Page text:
A girl with whom he’d been intimate in years gone by, spent the night with him again. She asked after his parents, having conjured up some dim memory of them after they’d discussed a wedding they’d been at together.
‘He’s on his way out. She’s enjoying life.’
‘I’m sorry to hear that.’
‘Me too.’
They embraced, rummaged around each other’s bodies for something of interest. They fell asleep. During the night, he awoke and discovered himself on the floor with a safety pin stuck to his forehead. And there was a message on his answering machine from his dad.
‘Hello. Just checking up on you. Wondering if you’d spoken to your mother. That’s all. That’s the lot.’
Your mother. As though the man had no other way of referring to this woman whose steadfastness and generousity had enveloped all the important moments of his disorderly life, taking his cruelty and his indifference and not seeking to turn them back on him.

The girl awoke and asked him why he was crying. She wiped tears from his cheeks and he denied that he had been crying at all.

Over breakfast, the girl told him he was lucky to be working in telecommunications at this time and that the future was bright for him. He nodded, knowing he was supposed to reflect back the optimism to her, to celebrate the buoyancy of the wine retail business, or whatever game it was she had her hand in. But he looked at her face, bits of encrusted sleep still lingering in the corners of her eye, showing the creeping on of age, and the fretmarks that were convening around her smoker’s lips and he wondered what he could say to her that would give hope and sound credible.
‘Would you like coffee?’
‘No, thanks.’
No, she didn’t drink coffee.

 

A week passed. A Saturday afternoon in a coffee shop with his mother and a bowl of celery soup. A hangover in him, his tongue carpeted with a yellow scum and his eyes all bleared up.
‘Take some soup for a cure,’ she advised.
He would not be advised.
‘What was on last night that you’re still drunk this afternoon?’ she asked.
‘Nothing special. And you?’
‘Me? I’m not the one with pissholes for eyes. I was at the theatre.’
She left this hanging, the unannotated piece of information, an invitation to ask certain questions-like ‘Who with? To see what?’ But he didn’t ask them.
‘I have a letter for you from my dad.’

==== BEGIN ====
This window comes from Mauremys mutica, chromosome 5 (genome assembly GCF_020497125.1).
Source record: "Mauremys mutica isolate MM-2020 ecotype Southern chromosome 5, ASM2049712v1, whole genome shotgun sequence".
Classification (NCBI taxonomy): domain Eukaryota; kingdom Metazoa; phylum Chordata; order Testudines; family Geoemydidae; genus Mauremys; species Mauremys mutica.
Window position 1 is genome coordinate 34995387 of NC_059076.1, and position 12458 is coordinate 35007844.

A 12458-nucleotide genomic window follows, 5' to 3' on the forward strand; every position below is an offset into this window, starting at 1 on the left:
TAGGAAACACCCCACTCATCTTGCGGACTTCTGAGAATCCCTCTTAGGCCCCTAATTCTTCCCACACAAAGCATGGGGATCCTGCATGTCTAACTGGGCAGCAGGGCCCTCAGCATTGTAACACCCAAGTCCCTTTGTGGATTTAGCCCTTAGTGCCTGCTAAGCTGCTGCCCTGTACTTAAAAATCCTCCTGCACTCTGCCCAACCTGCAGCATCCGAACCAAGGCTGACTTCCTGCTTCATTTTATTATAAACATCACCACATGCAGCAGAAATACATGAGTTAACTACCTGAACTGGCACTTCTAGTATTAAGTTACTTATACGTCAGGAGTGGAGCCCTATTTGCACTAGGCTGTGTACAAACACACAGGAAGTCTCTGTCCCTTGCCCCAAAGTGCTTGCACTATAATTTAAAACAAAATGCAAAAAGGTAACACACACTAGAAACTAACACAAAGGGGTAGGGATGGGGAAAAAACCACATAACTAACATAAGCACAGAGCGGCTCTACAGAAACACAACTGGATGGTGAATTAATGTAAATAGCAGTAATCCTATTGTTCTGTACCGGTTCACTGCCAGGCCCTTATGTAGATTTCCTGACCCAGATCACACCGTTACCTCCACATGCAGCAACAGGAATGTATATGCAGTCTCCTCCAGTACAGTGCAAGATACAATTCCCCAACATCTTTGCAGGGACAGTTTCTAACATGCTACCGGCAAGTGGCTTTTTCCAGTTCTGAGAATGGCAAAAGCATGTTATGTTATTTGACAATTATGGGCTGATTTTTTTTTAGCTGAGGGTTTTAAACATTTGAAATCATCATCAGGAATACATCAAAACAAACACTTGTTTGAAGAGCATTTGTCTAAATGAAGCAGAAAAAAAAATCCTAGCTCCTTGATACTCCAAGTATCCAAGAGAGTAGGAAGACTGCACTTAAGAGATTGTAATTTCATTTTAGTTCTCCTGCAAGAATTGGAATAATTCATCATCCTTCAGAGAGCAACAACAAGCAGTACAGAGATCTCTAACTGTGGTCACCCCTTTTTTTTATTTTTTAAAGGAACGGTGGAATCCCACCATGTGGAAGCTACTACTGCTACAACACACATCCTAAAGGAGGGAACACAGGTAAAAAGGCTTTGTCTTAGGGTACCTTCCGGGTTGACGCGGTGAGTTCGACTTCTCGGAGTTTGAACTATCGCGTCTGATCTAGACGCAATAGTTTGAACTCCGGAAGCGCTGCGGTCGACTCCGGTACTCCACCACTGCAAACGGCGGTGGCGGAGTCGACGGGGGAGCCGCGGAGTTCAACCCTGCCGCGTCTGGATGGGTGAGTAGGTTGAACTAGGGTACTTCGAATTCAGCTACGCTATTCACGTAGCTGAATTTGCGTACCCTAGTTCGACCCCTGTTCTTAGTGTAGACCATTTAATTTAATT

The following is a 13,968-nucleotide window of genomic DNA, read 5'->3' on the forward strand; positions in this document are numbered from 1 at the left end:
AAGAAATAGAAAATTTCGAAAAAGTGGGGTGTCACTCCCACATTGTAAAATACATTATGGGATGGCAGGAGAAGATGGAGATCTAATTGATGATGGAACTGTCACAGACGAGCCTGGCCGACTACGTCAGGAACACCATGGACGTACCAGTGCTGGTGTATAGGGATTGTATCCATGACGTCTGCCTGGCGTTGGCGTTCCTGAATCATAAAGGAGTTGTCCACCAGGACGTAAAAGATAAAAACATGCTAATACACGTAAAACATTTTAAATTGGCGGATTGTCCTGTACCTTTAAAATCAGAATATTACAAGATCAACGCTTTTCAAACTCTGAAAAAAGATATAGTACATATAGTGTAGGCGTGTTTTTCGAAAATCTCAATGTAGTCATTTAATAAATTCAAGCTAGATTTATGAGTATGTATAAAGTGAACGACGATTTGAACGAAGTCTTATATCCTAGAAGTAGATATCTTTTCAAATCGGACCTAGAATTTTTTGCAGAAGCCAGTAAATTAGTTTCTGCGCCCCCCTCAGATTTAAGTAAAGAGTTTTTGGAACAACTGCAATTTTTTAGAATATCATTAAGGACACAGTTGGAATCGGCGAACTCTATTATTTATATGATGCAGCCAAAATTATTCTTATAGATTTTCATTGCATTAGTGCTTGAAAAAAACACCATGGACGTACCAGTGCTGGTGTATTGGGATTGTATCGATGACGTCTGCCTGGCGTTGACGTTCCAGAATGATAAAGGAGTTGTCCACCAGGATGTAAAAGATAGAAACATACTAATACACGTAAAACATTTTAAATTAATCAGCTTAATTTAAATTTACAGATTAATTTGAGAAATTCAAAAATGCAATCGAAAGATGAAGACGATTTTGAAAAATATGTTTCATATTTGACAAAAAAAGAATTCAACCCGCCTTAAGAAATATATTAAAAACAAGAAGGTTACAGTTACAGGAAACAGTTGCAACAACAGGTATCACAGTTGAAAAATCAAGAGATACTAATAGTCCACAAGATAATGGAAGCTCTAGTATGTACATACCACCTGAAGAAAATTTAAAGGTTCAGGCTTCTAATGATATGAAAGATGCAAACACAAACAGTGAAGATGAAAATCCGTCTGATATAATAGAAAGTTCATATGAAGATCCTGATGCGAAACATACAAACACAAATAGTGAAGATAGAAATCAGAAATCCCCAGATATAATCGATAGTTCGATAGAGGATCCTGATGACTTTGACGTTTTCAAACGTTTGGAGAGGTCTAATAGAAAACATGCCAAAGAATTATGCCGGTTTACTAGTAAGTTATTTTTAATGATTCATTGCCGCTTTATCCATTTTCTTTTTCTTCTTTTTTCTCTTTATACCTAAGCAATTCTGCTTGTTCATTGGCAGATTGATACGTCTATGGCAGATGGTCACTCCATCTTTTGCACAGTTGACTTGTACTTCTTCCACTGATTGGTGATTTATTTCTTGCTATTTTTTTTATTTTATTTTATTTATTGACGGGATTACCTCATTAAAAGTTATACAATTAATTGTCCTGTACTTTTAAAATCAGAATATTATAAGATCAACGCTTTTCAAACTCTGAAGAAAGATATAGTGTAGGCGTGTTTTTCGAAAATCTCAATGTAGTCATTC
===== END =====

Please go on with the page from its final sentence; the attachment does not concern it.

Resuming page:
‘Oh?’
He rummaged in his pockets and found the envelope, which still maintained its rectangular shape despite his inattention to it.
‘Is that it?’ she asked as though disappointed by its dimensions.
‘What else would it be? I’m not in the courier business. I don’t carry an assortment of letters with me wherever I go.’ ‘Leave it on the table. I’ll look at it later.’
It sat there on the table and he wished it success in its mission; mentally cheered on the unassuming page inside.
After the soup she took up and left to go to the ladies with the letter in her hand, carried by its comer between her middle finger and thumb as though in fear of infection, and when she returned he wanted to be able to tell from her face, from her eyes, what it ha ‘That was Grainne,’ she clarified on returning to her seat after five minutes of jawing with a woman in a fawn golfing jacket.
‘Her son, Liam, plays hurling for Wicklow. Bought one of those four-hedroom houses down in Arklow … ‘
And she wouldn’t say anything about the letter, he told himself, and she would feign forgetfulness or indifference if he mentioned it himself. And so he didn’t. Poor letter.
But she could surprise with her indirections. He was on the brink of making tracks when she casually took a red envelope from her handbag and, having weighed it in her hand for a second or two said, in a manner which suggested the request was without cryptic aspect:
‘Give that to him. I was thinking of catching a film tonight, something European. I wonder is there anything good on?’
He was too dazed to follow the segue, too hungover to protest at it.
‘I’ll give it to him for you. I can do that.’ He looked at the
bright red envelope, wondered about its relationship to the
white envelope which had provoked it.
‘I was thinking of something Scandinavian. They’re all the fashion now, aren’t they?’